Historic Markers Across Georgia

Tennille Station

Marker ID:  L19
Location: the intersection of Smith St and West North Central Ave, Tennille, GA
County: Washington
Coordinates: N 32° 56.158    W 082° 48.738
  32.93596666    -82.8123
Style: Interpretative Sign **
Waymark: None


Tennille Station
Sherman's "Wings" Converge.

—March to the Sea Heritage Trail —

Tennille was founded in 1837 as Franklinville for Sam O. Franklin who gave land for the railroad's right-of-way and the town's creation. Its name was changed in 1842 after a prominent local citizen, Francis Tennille. The following year Tennille also became Station Number 13 along the "Central Rail Road and Banking Company of Georgia" tracks being constructed between Savannah and Macon.

During the Civil War, fifteen companies of about 100 men each were formed in Washington County for Confederate or state military service. Most of these men departed the county by rail from Tennille. Local women organized ladies' aid societies to raise money, make uniforms bandages and socks, and collect blankets for the army. Tables were set-up along the tracks to supply food for soldiers on frequently passing trains. Wounded and ill soldiers were often served through the train's windows.

During the "March to the Sea," Confederate Lieutenant General William J. Hardee arrived in Tennille on Thursday, November 24, 1864. He conferred with Henry C. Wayne, inspector and adjutant general of Georgia, about Confederate attempts to slow the Federal advance. Wayne's vastly outnumbered troops withdrew from their defense along the Oconee River heading east by rail through Tennille shortly before the Federals destroyed the tracks.

Approximately 9,000 Federal soldiers in two divisions of the 20th Corps arrived in Tennille on November 26th. They were parts of the "Left Wing" in Major General William T. Sherman's army. These two divisions were commanded by Brigadier Generals Nathaniel J. Jackson and John W. Geary, respectively. They burned the depot and four large warehouses plus 342 bales of cotton. Rails between Tennille and Davisboro were pried loose by Geary's division and crossties were burned. Each rail was heated before being twisted around trees. Deformed rails garnered various nicknames including "bowties," "neckties" and "hairpins." The current depot was constructed in 1869.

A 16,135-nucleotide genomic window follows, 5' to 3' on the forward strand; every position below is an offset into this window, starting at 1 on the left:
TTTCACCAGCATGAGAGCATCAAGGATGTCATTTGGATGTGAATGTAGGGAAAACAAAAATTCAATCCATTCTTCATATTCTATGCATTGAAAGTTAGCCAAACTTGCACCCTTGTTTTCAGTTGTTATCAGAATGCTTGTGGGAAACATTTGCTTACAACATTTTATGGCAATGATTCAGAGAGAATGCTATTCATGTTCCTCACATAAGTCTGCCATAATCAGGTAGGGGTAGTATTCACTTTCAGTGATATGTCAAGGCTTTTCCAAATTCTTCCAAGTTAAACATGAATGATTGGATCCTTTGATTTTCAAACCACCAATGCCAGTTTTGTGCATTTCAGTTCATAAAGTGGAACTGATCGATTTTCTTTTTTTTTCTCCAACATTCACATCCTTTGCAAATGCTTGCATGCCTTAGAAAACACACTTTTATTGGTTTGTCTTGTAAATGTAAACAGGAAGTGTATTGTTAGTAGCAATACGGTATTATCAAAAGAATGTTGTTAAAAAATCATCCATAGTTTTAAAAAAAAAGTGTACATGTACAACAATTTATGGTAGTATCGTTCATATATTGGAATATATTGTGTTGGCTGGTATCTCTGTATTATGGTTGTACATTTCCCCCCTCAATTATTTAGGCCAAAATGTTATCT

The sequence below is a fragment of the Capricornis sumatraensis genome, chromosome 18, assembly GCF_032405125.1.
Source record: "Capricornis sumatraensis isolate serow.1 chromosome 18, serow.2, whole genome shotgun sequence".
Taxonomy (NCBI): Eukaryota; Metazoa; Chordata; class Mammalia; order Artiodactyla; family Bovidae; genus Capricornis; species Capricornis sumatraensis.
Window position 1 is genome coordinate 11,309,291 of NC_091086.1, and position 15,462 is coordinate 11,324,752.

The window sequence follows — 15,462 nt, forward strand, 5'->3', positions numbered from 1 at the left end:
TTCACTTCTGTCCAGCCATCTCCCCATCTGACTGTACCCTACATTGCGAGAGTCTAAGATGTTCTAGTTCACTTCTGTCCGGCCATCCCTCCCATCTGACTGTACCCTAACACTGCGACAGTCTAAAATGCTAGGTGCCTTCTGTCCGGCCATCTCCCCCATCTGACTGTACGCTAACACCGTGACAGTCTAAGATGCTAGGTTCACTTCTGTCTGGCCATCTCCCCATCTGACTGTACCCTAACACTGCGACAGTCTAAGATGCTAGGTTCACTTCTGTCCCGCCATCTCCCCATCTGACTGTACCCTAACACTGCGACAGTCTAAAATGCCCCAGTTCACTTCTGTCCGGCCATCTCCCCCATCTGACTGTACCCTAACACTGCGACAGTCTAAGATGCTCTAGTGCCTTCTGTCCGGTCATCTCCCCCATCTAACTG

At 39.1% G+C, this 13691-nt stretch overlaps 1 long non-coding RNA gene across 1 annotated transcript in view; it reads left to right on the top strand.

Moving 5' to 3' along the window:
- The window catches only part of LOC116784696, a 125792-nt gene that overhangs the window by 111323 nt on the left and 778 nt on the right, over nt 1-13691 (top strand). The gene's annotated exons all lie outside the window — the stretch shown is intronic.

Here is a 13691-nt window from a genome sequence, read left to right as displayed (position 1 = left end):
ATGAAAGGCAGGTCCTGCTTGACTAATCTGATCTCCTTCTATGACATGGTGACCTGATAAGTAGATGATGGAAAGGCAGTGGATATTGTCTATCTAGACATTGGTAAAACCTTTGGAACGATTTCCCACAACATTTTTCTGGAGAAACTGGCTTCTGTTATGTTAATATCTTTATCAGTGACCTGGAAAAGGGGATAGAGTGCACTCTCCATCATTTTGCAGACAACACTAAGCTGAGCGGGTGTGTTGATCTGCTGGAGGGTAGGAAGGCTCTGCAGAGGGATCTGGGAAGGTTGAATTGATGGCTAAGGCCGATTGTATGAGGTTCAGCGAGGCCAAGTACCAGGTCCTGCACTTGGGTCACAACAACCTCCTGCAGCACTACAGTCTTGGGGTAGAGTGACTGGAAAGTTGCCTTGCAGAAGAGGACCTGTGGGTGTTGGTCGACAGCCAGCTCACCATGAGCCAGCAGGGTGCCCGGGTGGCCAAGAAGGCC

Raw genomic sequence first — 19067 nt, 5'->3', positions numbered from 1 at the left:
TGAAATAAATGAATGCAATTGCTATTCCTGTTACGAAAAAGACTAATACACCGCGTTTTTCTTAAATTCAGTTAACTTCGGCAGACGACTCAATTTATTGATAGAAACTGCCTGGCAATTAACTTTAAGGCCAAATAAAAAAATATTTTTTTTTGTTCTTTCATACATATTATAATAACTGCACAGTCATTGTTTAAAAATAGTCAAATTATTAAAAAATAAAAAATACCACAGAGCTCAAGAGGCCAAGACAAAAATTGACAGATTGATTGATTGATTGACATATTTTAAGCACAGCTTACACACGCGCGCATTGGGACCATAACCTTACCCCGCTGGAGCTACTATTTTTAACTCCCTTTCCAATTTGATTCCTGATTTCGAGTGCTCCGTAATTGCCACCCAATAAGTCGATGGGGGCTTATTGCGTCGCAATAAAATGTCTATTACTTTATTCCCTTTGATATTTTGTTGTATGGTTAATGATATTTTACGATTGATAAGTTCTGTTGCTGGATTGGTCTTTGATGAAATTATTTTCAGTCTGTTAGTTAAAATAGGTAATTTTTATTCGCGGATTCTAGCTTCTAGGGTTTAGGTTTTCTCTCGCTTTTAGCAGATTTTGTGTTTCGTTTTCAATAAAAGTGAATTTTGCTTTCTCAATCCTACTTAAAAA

The majority of Sherman's Left Wing marched east from Sandersville to Davisboro and other points by various routes, all rejoining Louisville Sherman's "Right Wing" about 28,000 men in the 15th and 17th Corps passed just south of Tennille on November 27th and 28th after having destroyed railroad tracks from the Oconee River east toward Tennille.

On Sunday morning, November 27th General Sherman rode to Tennille from his overnight headquarters at the Brown House in Sandersville. Major Henry Hitchcock of Sherman's staff noted in his diary, "Marched all of four miles today ~ from Sandersville to this place¨.through pine forests over sandy road. Beautiful Sabbath morning, air delightful¨.and the quiet of the woods is always soothing." In Tennille, Sherman transferred from his army's Left Wing to continue his march with the Right Wing. He accompanied the 17th Corps of Union Major General Francis P. Blair, Jr. whose "knowledge and hospitality" he enjoyed.

On Saturday, May 6, 1865, Confederate President Jefferson Davis and his travel party
passed near Tennille en route to Ball's Ferry. From there they intended to cross the Oconee River but other events intervened.

[Photo captions]
Bottom left: Lieutenant General William J. Hardee
Commander of Confederate Forces in Georgia during the March to the Sea
Middle: Heated Rails (Harper's Weekly)
Top right: Approximate routes of the "March to the Sea" through middle Georgia (November 1864) and Jefferson Davis (May 1865) through Washington County and surrounding region
(adopted from the Atlas to Accompany the Official Records of the Union and Confederate Armies)

[to view photos of this marker, see HMDB.org]

Georgia Civil War Heritage Trails, Inc.